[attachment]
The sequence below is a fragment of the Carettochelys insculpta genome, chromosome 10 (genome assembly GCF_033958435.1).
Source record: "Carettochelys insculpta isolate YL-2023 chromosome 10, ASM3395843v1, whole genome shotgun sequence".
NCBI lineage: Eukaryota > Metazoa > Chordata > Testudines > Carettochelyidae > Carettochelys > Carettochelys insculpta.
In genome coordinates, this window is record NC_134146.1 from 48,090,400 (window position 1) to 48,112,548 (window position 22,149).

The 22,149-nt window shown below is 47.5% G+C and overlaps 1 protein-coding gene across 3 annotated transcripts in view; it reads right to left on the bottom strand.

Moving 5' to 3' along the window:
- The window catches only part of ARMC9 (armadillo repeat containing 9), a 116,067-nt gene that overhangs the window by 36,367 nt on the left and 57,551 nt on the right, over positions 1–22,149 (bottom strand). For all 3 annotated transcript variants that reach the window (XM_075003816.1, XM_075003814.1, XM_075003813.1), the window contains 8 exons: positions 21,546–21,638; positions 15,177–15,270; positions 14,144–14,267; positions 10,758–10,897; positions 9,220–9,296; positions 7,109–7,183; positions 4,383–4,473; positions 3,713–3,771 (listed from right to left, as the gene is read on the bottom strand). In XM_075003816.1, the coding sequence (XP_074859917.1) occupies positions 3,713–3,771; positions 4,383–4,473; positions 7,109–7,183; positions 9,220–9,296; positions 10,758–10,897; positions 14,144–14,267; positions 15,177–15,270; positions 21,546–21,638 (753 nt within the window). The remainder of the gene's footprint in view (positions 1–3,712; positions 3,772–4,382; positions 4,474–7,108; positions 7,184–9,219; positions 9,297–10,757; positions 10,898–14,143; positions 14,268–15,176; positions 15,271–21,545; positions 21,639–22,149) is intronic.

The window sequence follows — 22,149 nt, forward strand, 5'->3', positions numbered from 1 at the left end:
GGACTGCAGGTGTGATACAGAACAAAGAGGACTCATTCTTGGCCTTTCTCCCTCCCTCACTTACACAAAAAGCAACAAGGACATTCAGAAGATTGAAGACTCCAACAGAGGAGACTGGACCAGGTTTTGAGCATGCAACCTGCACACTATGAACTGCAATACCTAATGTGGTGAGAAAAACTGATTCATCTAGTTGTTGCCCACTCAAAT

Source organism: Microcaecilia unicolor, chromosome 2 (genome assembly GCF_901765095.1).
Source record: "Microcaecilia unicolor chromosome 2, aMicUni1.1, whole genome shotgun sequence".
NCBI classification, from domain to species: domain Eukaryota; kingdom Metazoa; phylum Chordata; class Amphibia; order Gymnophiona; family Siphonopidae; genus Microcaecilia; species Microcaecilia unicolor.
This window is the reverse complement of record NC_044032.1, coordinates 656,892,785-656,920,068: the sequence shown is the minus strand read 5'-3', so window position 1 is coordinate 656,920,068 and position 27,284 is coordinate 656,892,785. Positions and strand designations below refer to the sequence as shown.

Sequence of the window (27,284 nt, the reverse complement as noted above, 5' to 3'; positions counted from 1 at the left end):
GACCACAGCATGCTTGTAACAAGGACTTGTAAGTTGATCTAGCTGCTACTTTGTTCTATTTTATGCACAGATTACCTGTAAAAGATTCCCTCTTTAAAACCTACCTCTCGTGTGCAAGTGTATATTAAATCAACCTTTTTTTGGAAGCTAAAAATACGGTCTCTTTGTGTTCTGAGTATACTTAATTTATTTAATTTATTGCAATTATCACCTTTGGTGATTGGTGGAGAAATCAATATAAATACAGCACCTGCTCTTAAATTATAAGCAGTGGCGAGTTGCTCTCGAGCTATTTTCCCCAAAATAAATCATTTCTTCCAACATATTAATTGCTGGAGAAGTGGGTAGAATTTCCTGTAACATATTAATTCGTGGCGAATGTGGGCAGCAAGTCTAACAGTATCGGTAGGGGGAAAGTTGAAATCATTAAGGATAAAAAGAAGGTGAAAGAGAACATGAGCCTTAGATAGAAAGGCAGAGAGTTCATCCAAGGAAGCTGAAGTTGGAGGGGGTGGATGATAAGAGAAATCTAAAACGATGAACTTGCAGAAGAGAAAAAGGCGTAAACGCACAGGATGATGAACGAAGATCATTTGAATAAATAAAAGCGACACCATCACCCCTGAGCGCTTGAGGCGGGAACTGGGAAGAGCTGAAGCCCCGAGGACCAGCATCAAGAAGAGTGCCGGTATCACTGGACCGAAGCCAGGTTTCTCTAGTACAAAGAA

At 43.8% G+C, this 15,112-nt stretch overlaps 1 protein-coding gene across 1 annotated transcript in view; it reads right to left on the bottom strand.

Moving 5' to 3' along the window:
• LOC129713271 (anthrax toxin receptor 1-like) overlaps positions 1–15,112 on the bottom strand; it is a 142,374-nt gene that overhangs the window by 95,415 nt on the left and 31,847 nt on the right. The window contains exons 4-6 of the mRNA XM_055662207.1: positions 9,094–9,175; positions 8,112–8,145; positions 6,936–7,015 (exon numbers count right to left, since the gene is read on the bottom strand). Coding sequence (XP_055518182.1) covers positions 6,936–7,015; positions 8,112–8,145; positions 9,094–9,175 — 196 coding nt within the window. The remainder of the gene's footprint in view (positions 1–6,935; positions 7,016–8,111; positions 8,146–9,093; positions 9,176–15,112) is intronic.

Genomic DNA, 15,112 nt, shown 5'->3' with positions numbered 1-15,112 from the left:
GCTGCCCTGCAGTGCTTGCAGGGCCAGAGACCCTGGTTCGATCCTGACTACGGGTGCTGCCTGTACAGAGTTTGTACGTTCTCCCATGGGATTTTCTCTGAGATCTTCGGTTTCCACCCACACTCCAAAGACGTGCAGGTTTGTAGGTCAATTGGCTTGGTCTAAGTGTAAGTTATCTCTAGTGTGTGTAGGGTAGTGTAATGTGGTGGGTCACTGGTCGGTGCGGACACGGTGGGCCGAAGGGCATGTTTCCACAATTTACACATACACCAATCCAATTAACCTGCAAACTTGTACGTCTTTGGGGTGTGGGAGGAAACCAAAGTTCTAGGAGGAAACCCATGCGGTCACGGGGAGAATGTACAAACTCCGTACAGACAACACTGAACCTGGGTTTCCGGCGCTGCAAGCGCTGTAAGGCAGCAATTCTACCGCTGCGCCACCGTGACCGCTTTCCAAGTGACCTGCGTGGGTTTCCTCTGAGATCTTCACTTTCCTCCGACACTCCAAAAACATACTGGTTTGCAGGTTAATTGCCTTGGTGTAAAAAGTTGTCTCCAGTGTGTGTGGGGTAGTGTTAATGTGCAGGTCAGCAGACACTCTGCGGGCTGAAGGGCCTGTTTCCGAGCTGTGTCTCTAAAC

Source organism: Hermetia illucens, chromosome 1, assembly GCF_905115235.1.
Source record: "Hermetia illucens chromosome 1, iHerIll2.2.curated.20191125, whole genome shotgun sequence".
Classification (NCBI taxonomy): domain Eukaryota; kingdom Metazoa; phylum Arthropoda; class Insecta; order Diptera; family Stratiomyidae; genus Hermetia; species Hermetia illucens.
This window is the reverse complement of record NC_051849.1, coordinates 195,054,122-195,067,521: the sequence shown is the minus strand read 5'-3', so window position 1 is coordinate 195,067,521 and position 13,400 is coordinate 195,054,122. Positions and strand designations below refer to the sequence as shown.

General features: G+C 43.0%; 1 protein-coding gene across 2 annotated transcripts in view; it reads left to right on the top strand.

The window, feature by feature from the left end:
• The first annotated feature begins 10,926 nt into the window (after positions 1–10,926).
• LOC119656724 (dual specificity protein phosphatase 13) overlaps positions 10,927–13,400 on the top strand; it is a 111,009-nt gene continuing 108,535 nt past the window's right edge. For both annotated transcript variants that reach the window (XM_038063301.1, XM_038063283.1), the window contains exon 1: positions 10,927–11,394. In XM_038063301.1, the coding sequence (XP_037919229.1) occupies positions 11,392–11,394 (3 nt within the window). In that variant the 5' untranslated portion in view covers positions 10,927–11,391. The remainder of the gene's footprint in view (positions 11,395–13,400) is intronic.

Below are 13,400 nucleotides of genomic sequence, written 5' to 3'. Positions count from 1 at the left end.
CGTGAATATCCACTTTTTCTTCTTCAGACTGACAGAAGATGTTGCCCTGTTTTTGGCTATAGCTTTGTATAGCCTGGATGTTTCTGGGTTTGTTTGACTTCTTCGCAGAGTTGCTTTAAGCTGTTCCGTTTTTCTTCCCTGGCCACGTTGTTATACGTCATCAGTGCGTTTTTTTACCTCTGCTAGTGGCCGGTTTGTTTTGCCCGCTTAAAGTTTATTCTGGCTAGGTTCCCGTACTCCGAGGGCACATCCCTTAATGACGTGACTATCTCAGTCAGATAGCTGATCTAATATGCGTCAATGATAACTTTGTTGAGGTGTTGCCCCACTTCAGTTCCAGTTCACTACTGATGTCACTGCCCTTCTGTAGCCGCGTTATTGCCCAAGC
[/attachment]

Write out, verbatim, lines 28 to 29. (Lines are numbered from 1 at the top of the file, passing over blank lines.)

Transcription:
• LOC119656724 (dual specificity protein phosphatase 13) overlaps positions 10,927–13,400 on the top strand; it is a 111,009-nt gene continuing 108,535 nt past the window's right edge. For both annotated transcript variants that reach the window (XM_038063301.1, XM_038063283.1), the window contains exon 1: positions 10,927–11,394. In XM_038063301.1, the coding sequence (XP_037919229.1) occupies positions 11,392–11,394 (3 nt within the window). In that variant the 5' untranslated portion in view covers positions 10,927–11,391. The remainder of the gene's footprint in view (positions 11,395–13,400) is intronic.

Below are 13,400 nucleotides of genomic sequence, written 5' to 3'. Positions count from 1 at the left end.